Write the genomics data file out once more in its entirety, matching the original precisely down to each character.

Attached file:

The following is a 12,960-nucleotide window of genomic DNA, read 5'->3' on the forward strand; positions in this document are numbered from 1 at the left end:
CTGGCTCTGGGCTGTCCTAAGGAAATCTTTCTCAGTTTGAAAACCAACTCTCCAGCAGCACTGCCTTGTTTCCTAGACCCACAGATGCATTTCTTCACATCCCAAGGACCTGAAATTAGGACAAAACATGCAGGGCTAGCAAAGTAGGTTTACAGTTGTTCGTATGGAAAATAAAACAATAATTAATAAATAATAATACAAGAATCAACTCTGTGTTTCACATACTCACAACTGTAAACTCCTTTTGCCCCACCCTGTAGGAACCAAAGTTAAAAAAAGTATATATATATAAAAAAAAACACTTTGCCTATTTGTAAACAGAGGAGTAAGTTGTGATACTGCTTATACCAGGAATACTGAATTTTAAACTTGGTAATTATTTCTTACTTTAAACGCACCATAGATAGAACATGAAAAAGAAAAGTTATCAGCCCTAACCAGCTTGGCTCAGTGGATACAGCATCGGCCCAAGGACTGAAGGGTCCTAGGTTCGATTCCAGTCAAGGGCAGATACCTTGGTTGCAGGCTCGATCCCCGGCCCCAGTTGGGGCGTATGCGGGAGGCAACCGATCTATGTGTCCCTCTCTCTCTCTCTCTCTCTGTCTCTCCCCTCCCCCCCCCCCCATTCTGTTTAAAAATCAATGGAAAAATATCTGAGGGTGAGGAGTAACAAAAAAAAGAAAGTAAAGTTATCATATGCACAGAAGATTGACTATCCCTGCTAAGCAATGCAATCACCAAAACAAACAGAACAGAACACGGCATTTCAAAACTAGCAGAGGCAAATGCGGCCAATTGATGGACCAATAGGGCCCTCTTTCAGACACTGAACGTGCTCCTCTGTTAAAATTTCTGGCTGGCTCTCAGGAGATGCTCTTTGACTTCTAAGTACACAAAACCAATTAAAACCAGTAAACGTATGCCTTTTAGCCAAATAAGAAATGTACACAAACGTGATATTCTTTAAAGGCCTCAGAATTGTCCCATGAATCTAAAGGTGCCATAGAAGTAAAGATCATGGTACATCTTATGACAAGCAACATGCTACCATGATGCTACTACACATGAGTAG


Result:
The following is a 12,960-nucleotide window of genomic DNA, read 5'->3' on the forward strand; positions in this document are numbered from 1 at the left end:
CTGGCTCTGGGCTGTCCTAAGGAAATCTTTCTCAGTTTGAAAACCAACTCTCCAGCAGCACTGCCTTGTTTCCTAGACCCACAGATGCATTTCTTCACATCCCAAGGACCTGAAATTAGGACAAAACATGCAGGGCTAGCAAAGTAGGTTTACAGTTGTTCGTATGGAAAATAAAACAATAATTAATAAATAATAATACAAGAATCAACTCTGTGTTTCACATACTCACAACTGTAAACTCCTTTTGCCCCACCCTGTAGGAACCAAAGTTAAAAAAAGTATATATATATAAAAAAAAACACTTTGCCTATTTGTAAACAGAGGAGTAAGTTGTGATACTGCTTATACCAGGAATACTGAATTTTAAACTTGGTAATTATTTCTTACTTTAAACGCACCATAGATAGAACATGAAAAAGAAAAGTTATCAGCCCTAACCAGCTTGGCTCAGTGGATACAGCATCGGCCCAAGGACTGAAGGGTCCTAGGTTCGATTCCAGTCAAGGGCAGATACCTTGGTTGCAGGCTCGATCCCCGGCCCCAGTTGGGGCGTATGCGGGAGGCAACCGATCTATGTGTCCCTCTCTCTCTCTCTCTCTCTGTCTCTCCCCTCCCCCCCCCCCCATTCTGTTTAAAAATCAATGGAAAAATATCTGAGGGTGAGGAGTAACAAAAAAAAGAAAGTAAAGTTATCATATGCACAGAAGATTGACTATCCCTGCTAAGCAATGCAATCACCAAAACAAACAGAACAGAACACGGCATTTCAAAACTAGCAGAGGCAAATGCGGCCAATTGATGGACCAATAGGGCCCTCTTTCAGACACTGAACGTGCTCCTCTGTTAAAATTTCTGGCTGGCTCTCAGGAGATGCTCTTTGACTTCTAAGTACACAAAACCAATTAAAACCAGTAAACGTATGCCTTTTAGCCAAATAAGAAATGTACACAAACGTGATATTCTTTAAAGGCCTCAGAATTGTCCCATGAATCTAAAGGTGCCATAGAAGTAAAGATCATGGTACATCTTATGACAAGCAACATGCTACCATGATGCTACTACACATGAGTAG